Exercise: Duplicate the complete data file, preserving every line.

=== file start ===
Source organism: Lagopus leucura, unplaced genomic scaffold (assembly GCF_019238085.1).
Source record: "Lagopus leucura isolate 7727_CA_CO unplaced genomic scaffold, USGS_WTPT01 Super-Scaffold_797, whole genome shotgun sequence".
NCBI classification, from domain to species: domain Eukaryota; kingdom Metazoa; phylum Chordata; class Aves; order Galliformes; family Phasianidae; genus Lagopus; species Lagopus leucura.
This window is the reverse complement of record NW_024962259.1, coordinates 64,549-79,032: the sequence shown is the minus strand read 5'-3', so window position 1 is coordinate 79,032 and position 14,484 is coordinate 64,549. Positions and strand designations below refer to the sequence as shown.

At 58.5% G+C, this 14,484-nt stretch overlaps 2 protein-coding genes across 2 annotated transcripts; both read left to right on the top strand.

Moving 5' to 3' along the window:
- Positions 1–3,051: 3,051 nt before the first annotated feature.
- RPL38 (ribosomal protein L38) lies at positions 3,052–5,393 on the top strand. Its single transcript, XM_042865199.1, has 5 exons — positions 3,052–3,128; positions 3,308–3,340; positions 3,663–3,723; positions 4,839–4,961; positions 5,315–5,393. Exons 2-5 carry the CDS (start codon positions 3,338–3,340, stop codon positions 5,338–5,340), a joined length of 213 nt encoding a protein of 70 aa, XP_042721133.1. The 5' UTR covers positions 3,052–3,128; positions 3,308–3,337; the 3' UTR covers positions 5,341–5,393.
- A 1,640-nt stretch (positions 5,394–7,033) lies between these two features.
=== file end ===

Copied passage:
Source organism: Lagopus leucura, unplaced genomic scaffold (assembly GCF_019238085.1).
Source record: "Lagopus leucura isolate 7727_CA_CO unplaced genomic scaffold, USGS_WTPT01 Super-Scaffold_797, whole genome shotgun sequence".
NCBI classification, from domain to species: domain Eukaryota; kingdom Metazoa; phylum Chordata; class Aves; order Galliformes; family Phasianidae; genus Lagopus; species Lagopus leucura.
This window is the reverse complement of record NW_024962259.1, coordinates 64,549-79,032: the sequence shown is the minus strand read 5'-3', so window position 1 is coordinate 79,032 and position 14,484 is coordinate 64,549. Positions and strand designations below refer to the sequence as shown.

At 58.5% G+C, this 14,484-nt stretch overlaps 2 protein-coding genes across 2 annotated transcripts; both read left to right on the top strand.

Moving 5' to 3' along the window:
- Positions 1–3,051: 3,051 nt before the first annotated feature.
- RPL38 (ribosomal protein L38) lies at positions 3,052–5,393 on the top strand. Its single transcript, XM_042865199.1, has 5 exons — positions 3,052–3,128; positions 3,308–3,340; positions 3,663–3,723; positions 4,839–4,961; positions 5,315–5,393. Exons 2-5 carry the CDS (start codon positions 3,338–3,340, stop codon positions 5,338–5,340), a joined length of 213 nt encoding a protein of 70 aa, XP_042721133.1. The 5' UTR covers positions 3,052–3,128; positions 3,308–3,337; the 3' UTR covers positions 5,341–5,393.
- A 1,640-nt stretch (positions 5,394–7,033) lies between these two features.